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by Gigi DeJoy
In the past decades, Americans’ ideas of healthy eating have changed radically and continually. We have seen the development of the government-sponsored food pyramid and then seen it be altered countless times, all alongside the explosion of “lifestyle” diets that encourage one to eat raw, vegan, gluten-free or like a caveman. In this quest to make good health simple, what to eat can end up seeming excessively complex.
Dr. Jerri Jensen has embraced a new idea, which she put simply: “Half of everything you eat, every time you eat, should be fruits and vegetables.” This is on top of many life changes that Dr. Jensen, a holistic health coach, would recommend to the average American. As a first step, however, she believes that this one straightforward rule is imperative in preventing disease, rather than waiting to treat the symptoms.
At her presentation titled “Simple Solutions for Improving the Quality of Your Life,” held in the Bay School’s Emlen Hall on July 16, Jensen combined holistic nutritional advice (remembering, she said, that feeding your body should include feeding your mind) with advertising. A segment of her talk was dedicated to describing the benefits of a product called Juice Plus, which makes it easier for people to get their recommended dose of fruits and vegetables.
“I’m probably preaching to the choir here,” Jensen told her audience of around 20. She encouraged them to go out and spread the nutritional word. “The origin of the word ‘doctor’ came from ‘teacher,’” she said. “I’m all about education.”
Jensen is a graduate of Albany Medical College and a trained whole foods chef. She completed a fellowship under Andrew Weil, the physician who founded the field of integrative medicine. She lived in the Penobscot Bay area for many years, working at the Blue Hill Memorial Hospital and establishing quite a following in her own private practice. Jensen currently lives in Arizona, where she is an integrative family physician, holistic health coach and a Juice Plus distributor. Local homoeopathist Edie Howland was one of two loyal ex-clients of Jensen who introduced her talk, saying, “This is really just a gift for the community.”
Jensen’s presentation covered four main ideas: empowered nutrition; feeding the body, mind and spirit; learning how to predict, protect and prevent disease; and living an anti-inflammatory life.
Following her emphasis on education, Jensen asserted that part of exercising empowered nutrition is understanding how we are feeding our bodies. She understood the many complexities that go into making nutritional decisions, from religion and ethics to politics and economics. With this in mind, she said we should be careful not to be hoodwinked by advertising. For example, she gave a categorical definition of a whole grain: “If you put it in the ground, it will grow.” Considering the unfortunate lack of Lucky Charms trees in the world, many brightly-colored cereals that advertise being “a good source of whole grain” are clearly being less than truthful.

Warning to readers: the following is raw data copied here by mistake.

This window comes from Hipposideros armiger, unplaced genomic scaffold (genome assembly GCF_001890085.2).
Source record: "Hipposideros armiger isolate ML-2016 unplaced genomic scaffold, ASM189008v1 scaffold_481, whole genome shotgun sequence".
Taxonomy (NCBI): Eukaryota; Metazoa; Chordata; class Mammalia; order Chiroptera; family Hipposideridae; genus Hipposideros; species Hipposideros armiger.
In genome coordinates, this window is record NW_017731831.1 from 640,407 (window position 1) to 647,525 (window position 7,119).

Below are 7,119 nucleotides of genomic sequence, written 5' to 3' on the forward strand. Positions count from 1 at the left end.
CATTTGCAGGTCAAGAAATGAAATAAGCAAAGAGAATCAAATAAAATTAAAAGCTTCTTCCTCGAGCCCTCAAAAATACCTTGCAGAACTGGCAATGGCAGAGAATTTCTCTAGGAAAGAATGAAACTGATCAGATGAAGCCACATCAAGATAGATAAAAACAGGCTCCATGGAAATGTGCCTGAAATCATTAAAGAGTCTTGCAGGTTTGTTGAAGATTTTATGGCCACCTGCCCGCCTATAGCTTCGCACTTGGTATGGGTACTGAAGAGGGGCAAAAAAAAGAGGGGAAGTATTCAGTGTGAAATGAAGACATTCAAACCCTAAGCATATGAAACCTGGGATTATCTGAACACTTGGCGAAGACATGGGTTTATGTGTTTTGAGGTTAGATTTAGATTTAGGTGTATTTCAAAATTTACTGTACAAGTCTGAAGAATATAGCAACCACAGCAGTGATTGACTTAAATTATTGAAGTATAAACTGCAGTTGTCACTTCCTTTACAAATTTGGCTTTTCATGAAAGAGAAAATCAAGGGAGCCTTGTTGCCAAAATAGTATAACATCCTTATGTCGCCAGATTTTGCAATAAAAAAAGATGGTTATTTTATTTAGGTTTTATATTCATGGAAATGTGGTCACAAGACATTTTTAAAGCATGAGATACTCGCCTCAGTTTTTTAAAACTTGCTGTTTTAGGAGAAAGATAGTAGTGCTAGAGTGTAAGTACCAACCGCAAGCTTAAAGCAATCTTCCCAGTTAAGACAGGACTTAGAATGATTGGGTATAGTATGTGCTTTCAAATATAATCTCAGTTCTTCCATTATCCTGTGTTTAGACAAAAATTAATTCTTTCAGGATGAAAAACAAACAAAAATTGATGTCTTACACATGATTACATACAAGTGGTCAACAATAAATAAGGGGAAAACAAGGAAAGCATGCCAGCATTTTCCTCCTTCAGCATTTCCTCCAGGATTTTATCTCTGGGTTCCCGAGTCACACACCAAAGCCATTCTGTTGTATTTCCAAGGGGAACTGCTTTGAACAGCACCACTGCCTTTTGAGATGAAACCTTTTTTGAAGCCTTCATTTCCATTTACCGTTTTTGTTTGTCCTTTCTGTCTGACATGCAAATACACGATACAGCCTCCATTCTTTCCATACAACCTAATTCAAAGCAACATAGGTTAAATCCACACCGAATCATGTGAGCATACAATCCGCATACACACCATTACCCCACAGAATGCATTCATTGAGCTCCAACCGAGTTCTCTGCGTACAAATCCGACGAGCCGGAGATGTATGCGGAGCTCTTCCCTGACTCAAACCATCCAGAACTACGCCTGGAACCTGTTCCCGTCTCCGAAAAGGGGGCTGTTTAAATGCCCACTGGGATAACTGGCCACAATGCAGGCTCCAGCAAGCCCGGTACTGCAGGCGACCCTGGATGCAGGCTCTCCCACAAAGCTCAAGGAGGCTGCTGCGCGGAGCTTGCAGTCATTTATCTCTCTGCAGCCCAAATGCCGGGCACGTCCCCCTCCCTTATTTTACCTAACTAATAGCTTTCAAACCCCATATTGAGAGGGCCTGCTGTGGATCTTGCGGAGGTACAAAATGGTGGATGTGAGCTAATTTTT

Jensen showed two slides with ingredient lists, each for a different product. One was full of unpronounceable chemicals and artificial colors, while the other seemed slightly more appetizing with ingredients such as chicken and rice. She had the audience guess what each might be, and then which they would rather eat. When the products were revealed, the audience learned that they would rather ingest dog food than a Pillsbury Toaster Strudel.
When it came to feeding the body, mind and spirit, Jensen argued for a more holistic look at nutrition. She quoted the World Health Organization’s definition of health: “Health is a state of complete physical, mental, and social well-being and not merely the absence of disease or infirmity.” She then showed the audience a circular chart which she calls “The Circle of Life” wheel. There were twelve “cogs” on the wheel that Jensen said affected our health, most of which represented non-traditional ideas of health such as relationship, spirituality and stress. “These things really do physiologically impact us,” she said.
Stress was one of the big factors that Jensen said contributed to inflammation, as well. Stress, poor diet, and other lifestyle factors are all things that cause inflammation at the cellular level. According to Jensen, this cellular inflammation builds up until it affects organs and entire systems within the body. This systemic inflammation, she said, is to blame for “virtually every chronic disease.”
Jensen lamented the fact that this swelling is almost always going on, yet nothing is done until symptoms of it manifest themselves. She told her audience that America spends only 4 percent of its healthcare budget on preventive measures, and the rest on treating conditions after they have occurred. “The silent inflammation, that’s what percolates in the background, that’s the cellular inflammation,” she said. “We’re trained in our society that until we have a symptom, we think we’re healthy.” Jensen told the audience that the best ways to avoid inflammation is to meditate, exercise and, of course, eat your fruits and veggies at every meal. “Food is medicine, and medicine can be our food,” she said. This is where Juice Plus comes in. The product can be taken as vitamins, powder and chewables, and contains concentrated fruit and vegetable extracts.
Phil Tardif, a Juice Plus convert who attended Jensen’s talk, extolled the benefits and uses of the product. He thought that the product could be very useful for people with diabetes or stomach staples, because it provides so much nutrition with minimal sugar or actual food intake. Tardif also saw the benefits for people who might not be able to afford to keep their refrigerators stocked with fresh fruits and vegetables. “Think how expensive it would be to make a glass of juice,” he said. “A lot more expensive than that [vitamin].”